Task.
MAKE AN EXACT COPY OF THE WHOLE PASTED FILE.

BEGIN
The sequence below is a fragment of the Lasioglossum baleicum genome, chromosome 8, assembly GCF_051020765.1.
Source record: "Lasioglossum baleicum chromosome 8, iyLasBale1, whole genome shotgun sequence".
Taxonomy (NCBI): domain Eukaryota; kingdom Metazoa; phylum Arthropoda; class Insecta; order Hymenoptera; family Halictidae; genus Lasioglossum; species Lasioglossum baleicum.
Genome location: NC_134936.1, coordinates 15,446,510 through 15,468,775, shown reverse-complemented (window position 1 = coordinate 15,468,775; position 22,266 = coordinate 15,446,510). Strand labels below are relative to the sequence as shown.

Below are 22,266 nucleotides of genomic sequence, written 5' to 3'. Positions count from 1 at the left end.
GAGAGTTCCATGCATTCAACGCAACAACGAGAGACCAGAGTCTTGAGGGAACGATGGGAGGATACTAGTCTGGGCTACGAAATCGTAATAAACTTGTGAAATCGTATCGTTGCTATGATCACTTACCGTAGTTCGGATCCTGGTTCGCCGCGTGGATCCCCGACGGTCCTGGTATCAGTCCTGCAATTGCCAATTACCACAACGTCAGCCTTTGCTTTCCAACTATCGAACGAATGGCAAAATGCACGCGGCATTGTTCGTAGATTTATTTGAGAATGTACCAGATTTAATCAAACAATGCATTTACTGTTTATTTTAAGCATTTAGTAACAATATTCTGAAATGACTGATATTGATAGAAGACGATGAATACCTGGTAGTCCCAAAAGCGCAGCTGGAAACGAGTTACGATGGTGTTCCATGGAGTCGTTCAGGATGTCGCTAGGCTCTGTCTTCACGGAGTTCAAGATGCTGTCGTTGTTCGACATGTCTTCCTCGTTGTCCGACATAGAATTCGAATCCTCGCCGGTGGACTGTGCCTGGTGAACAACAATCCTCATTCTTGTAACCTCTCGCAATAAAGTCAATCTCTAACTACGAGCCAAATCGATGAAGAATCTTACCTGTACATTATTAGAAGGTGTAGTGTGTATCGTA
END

The sequence below is a fragment of the Lasioglossum baleicum genome, chromosome 8, assembly GCF_051020765.1.
Source record: "Lasioglossum baleicum chromosome 8, iyLasBale1, whole genome shotgun sequence".
Taxonomy (NCBI): domain Eukaryota; kingdom Metazoa; phylum Arthropoda; class Insecta; order Hymenoptera; family Halictidae; genus Lasioglossum; species Lasioglossum baleicum.
Genome location: NC_134936.1, coordinates 15,446,510 through 15,468,775, shown reverse-complemented (window position 1 = coordinate 15,468,775; position 22,266 = coordinate 15,446,510). Strand labels below are relative to the sequence as shown.

Below are 22,266 nucleotides of genomic sequence, written 5' to 3'. Positions count from 1 at the left end.
GAGAGTTCCATGCATTCAACGCAACAACGAGAGACCAGAGTCTTGAGGGAACGATGGGAGGATACTAGTCTGGGCTACGAAATCGTAATAAACTTGTGAAATCGTATCGTTGCTATGATCACTTACCGTAGTTCGGATCCTGGTTCGCCGCGTGGATCCCCGACGGTCCTGGTATCAGTCCTGCAATTGCCAATTACCACAACGTCAGCCTTTGCTTTCCAACTATCGAACGAATGGCAAAATGCACGCGGCATTGTTCGTAGATTTATTTGAGAATGTACCAGATTTAATCAAACAATGCATTTACTGTTTATTTTAAGCATTTAGTAACAATATTCTGAAATGACTGATATTGATAGAAGACGATGAATACCTGGTAGTCCCAAAAGCGCAGCTGGAAACGAGTTACGATGGTGTTCCATGGAGTCGTTCAGGATGTCGCTAGGCTCTGTCTTCACGGAGTTCAAGATGCTGTCGTTGTTCGACATGTCTTCCTCGTTGTCCGACATAGAATTCGAATCCTCGCCGGTGGACTGTGCCTGGTGAACAACAATCCTCATTCTTGTAACCTCTCGCAATAAAGTCAATCTCTAACTACGAGCCAAATCGATGAAGAATCTTACCTGTACATTATTAGAAGGTGTAGTGTGTATCGTA